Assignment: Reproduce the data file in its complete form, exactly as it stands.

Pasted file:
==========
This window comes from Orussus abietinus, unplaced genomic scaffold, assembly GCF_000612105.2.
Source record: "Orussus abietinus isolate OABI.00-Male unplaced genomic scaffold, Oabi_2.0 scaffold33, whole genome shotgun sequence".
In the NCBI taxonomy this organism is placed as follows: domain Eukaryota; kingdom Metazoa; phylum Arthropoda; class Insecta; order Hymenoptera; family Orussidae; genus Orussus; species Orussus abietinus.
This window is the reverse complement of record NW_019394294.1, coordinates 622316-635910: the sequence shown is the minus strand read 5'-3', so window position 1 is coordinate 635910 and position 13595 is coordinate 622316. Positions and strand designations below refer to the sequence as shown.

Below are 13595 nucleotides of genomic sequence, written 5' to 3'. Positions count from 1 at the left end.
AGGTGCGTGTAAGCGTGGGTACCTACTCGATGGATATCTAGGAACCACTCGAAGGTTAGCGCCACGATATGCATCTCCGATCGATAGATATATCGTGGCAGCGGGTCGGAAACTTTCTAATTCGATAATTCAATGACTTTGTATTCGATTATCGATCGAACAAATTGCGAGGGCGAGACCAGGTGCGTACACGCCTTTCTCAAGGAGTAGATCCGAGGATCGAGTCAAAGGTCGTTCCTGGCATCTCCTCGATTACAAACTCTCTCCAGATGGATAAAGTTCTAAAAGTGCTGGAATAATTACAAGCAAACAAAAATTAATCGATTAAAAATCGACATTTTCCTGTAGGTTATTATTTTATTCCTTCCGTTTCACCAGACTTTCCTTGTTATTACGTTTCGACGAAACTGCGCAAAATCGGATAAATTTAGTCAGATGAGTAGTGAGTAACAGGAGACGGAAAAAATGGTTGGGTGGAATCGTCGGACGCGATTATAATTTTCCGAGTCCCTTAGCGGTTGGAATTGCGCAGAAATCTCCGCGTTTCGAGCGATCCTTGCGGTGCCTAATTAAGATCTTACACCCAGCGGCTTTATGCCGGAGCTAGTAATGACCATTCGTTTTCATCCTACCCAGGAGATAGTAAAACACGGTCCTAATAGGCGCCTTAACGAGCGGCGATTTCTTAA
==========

This window comes from Orussus abietinus, unplaced genomic scaffold, assembly GCF_000612105.2.
Source record: "Orussus abietinus isolate OABI.00-Male unplaced genomic scaffold, Oabi_2.0 scaffold33, whole genome shotgun sequence".
In the NCBI taxonomy this organism is placed as follows: domain Eukaryota; kingdom Metazoa; phylum Arthropoda; class Insecta; order Hymenoptera; family Orussidae; genus Orussus; species Orussus abietinus.
This window is the reverse complement of record NW_019394294.1, coordinates 622316-635910: the sequence shown is the minus strand read 5'-3', so window position 1 is coordinate 635910 and position 13595 is coordinate 622316. Positions and strand designations below refer to the sequence as shown.

Below are 13595 nucleotides of genomic sequence, written 5' to 3'. Positions count from 1 at the left end.
AGGTGCGTGTAAGCGTGGGTACCTACTCGATGGATATCTAGGAACCACTCGAAGGTTAGCGCCACGATATGCATCTCCGATCGATAGATATATCGTGGCAGCGGGTCGGAAACTTTCTAATTCGATAATTCAATGACTTTGTATTCGATTATCGATCGAACAAATTGCGAGGGCGAGACCAGGTGCGTACACGCCTTTCTCAAGGAGTAGATCCGAGGATCGAGTCAAAGGTCGTTCCTGGCATCTCCTCGATTACAAACTCTCTCCAGATGGATAAAGTTCTAAAAGTGCTGGAATAATTACAAGCAAACAAAAATTAATCGATTAAAAATCGACATTTTCCTGTAGGTTATTATTTTATTCCTTCCGTTTCACCAGACTTTCCTTGTTATTACGTTTCGACGAAACTGCGCAAAATCGGATAAATTTAGTCAGATGAGTAGTGAGTAACAGGAGACGGAAAAAATGGTTGGGTGGAATCGTCGGACGCGATTATAATTTTCCGAGTCCCTTAGCGGTTGGAATTGCGCAGAAATCTCCGCGTTTCGAGCGATCCTTGCGGTGCCTAATTAAGATCTTACACCCAGCGGCTTTATGCCGGAGCTAGTAATGACCATTCGTTTTCATCCTACCCAGGAGATAGTAAAACACGGTCCTAATAGGCGCCTTAACGAGCGGCGATTTCTTAA